Susan Falls, Savannah College of Art and Design, Anthropology Review Database

Select your institution type

DVDs include public performance rights.

DVD Features
Includes both BIG RIVER and the new classroom version of KING CORN. Both films are closed captioned and have scene selection as an option.

Big River web site

Awards and Festivals
Wild and Scenic Environmental Film Festival
Bend Film Festival
American Conservation Film Festival
Flagstaff Food Film Festival
Princeton Environmental Film Festival
Frozen River Film Festival
Grey Towers Environmental Film Festival
Global Issues Film Festival
Rose Foundation for Communities and the Environment Film Festival

Marine Biology
Toxic Chemicals

Related Titles

King Corn (Original Version)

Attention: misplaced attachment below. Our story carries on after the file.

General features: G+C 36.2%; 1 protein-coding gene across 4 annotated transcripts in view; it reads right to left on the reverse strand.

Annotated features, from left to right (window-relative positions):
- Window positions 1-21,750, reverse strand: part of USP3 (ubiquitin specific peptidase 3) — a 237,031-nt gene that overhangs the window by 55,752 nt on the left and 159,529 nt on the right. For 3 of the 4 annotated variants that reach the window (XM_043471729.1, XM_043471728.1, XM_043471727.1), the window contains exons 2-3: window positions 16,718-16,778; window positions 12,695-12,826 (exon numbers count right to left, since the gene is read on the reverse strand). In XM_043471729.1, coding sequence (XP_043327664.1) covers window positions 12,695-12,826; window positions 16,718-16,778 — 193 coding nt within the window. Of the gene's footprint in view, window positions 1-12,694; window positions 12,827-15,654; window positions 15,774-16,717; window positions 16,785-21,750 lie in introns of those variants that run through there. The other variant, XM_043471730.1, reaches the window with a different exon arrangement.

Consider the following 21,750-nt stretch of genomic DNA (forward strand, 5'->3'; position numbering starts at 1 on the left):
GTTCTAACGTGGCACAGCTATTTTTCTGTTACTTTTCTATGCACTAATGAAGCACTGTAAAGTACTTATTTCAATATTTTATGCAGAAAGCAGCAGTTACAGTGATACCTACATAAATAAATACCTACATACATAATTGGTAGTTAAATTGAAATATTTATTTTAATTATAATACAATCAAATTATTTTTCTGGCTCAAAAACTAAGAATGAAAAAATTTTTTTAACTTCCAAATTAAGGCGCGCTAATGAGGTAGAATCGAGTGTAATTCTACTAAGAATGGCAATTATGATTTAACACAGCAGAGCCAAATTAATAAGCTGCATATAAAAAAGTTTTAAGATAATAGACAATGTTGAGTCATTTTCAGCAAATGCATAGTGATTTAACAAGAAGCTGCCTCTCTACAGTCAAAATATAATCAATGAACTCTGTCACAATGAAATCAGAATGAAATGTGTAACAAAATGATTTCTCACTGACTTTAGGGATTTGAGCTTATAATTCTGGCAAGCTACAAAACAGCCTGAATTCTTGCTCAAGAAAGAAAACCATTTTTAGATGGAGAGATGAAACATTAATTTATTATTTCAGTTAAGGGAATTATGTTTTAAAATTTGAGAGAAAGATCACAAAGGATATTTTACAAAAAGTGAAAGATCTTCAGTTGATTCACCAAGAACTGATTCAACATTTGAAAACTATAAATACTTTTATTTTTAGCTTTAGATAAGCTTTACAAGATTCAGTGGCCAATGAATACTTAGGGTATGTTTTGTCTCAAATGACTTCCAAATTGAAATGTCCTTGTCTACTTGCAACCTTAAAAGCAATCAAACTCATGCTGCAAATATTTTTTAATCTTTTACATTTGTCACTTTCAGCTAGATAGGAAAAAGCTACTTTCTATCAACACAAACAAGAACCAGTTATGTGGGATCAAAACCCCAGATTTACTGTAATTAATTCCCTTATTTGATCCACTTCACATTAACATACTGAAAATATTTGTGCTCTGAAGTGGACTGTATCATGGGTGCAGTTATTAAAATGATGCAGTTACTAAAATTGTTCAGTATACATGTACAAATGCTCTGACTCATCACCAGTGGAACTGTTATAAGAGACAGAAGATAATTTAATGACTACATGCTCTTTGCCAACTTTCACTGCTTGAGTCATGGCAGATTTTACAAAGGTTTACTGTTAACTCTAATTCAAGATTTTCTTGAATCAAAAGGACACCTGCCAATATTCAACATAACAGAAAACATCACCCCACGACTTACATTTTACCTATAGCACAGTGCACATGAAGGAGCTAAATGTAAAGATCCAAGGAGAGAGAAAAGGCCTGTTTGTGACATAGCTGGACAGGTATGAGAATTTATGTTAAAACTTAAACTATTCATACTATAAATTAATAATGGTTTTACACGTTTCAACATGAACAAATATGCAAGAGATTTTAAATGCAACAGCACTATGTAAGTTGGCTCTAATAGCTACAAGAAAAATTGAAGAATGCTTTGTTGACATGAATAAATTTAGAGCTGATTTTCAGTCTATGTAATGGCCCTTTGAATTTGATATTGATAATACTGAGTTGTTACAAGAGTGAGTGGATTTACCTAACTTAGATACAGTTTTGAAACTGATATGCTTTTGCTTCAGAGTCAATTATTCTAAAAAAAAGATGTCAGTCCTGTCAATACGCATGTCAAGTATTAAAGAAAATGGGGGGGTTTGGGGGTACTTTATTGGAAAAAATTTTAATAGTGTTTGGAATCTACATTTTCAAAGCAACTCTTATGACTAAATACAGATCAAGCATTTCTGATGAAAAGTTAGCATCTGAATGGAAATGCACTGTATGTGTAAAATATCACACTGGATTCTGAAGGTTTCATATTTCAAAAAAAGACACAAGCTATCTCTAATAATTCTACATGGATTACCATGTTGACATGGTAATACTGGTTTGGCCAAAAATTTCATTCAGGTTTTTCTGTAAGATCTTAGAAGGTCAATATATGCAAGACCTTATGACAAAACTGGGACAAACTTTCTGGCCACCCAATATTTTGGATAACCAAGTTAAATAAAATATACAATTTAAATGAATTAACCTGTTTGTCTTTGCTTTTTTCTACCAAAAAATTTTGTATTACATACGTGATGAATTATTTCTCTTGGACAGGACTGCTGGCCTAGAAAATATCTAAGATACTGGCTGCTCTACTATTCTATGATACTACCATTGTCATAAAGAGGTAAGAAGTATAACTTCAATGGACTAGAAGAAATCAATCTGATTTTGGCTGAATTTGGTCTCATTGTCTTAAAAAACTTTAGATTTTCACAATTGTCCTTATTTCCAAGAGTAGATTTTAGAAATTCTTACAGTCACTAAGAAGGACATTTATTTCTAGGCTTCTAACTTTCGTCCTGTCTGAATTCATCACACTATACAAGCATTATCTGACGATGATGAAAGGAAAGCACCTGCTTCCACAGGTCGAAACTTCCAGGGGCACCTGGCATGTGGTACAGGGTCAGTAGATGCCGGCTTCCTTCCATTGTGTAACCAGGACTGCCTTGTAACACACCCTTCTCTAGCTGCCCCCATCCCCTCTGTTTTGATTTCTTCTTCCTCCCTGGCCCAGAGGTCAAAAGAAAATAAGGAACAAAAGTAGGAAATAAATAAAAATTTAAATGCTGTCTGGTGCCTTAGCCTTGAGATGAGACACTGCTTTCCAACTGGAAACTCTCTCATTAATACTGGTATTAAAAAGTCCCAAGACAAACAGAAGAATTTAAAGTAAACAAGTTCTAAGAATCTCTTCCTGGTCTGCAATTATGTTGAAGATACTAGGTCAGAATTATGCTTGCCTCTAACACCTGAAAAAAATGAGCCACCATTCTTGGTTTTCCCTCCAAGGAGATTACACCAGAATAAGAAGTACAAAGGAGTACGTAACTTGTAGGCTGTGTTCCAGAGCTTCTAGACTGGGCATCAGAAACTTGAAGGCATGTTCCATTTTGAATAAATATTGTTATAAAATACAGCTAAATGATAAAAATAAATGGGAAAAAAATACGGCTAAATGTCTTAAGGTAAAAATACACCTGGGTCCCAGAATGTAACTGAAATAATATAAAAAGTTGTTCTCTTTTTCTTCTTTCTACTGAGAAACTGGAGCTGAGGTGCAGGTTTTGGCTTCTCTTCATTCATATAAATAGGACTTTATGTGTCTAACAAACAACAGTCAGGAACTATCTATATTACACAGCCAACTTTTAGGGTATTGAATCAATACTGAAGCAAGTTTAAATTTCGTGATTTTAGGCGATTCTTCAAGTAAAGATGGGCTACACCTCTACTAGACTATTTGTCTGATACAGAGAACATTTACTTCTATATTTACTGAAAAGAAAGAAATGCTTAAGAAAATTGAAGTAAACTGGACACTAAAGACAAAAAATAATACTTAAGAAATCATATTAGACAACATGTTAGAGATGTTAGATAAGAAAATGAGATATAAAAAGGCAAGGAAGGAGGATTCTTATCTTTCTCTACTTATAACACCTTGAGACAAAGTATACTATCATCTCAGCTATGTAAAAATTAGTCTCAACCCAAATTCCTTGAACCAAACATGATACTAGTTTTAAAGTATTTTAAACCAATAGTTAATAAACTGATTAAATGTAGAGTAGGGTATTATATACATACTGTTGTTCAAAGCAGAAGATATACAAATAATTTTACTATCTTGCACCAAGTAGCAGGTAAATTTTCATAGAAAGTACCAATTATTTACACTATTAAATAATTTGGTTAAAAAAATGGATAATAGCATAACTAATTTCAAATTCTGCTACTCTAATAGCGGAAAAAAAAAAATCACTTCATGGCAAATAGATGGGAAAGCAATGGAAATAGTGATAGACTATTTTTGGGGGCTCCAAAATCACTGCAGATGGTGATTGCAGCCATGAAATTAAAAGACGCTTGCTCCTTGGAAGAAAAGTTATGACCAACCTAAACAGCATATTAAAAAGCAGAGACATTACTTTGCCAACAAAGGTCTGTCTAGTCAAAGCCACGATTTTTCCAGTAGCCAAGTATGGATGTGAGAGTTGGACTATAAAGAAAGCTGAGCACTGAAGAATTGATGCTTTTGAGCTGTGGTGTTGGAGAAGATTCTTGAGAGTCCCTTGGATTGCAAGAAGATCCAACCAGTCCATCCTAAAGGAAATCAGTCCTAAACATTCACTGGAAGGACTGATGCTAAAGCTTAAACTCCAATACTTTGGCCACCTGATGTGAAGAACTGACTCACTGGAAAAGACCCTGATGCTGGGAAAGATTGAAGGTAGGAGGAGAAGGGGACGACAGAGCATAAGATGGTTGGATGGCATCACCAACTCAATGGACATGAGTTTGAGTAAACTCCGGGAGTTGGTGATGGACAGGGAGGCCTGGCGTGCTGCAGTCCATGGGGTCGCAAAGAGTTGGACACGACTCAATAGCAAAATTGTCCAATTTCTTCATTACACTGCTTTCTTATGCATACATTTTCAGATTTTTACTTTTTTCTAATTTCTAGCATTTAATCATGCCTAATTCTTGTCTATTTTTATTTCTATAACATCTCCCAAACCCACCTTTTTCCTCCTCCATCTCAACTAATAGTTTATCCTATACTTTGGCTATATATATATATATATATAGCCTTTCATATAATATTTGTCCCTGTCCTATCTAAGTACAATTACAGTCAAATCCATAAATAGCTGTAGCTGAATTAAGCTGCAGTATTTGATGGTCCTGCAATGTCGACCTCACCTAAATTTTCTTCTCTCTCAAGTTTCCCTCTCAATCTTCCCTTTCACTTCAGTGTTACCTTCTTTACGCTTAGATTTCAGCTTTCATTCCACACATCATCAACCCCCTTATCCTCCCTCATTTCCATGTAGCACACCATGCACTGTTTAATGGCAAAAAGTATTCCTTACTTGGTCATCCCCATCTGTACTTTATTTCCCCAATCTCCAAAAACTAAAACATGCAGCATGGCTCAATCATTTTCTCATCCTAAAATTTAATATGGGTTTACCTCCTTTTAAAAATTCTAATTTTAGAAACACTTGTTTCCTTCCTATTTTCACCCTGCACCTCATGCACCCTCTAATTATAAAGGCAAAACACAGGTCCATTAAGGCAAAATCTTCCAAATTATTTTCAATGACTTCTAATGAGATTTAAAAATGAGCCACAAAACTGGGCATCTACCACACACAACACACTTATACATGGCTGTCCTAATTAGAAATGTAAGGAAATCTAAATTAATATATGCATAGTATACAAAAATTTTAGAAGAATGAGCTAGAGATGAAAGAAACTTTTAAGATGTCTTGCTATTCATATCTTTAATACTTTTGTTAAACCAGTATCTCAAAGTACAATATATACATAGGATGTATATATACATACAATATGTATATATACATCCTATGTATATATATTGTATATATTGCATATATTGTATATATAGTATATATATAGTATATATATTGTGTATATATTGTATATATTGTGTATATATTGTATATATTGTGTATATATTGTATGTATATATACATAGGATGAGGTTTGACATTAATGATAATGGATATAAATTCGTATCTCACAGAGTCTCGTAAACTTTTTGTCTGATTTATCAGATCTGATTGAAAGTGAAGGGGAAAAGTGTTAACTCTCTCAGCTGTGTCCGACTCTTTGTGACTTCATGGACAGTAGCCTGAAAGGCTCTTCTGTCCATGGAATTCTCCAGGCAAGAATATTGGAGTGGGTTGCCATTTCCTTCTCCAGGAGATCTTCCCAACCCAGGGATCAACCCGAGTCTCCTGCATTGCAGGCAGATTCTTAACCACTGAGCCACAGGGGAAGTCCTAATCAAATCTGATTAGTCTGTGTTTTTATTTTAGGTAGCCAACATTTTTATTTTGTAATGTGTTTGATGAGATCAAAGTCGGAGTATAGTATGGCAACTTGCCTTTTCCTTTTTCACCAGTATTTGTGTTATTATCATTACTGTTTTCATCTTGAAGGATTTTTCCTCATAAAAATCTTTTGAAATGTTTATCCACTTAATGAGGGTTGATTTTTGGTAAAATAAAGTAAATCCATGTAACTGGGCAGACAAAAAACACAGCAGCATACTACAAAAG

By growing an acre of corn in Iowa two friends uncover the devastating impact that corn is having on the environment, public health and family farms.

Homo Toxicus
Explores the links between the hundreds of toxic pollutants in our environment and increasing health problems.

We Feed the World
Vividly reveals the dysfunctionality of the industrialized world food system and shows what world hunger has to do with us.

My Father's Garden
Explores sustainable agriculture and the contrast between chemical and organic farming.

Swim for the River
The story of the Hudson, and the battle to save it, are told as Chris Swain swims the entire length of the river.

Water On The Table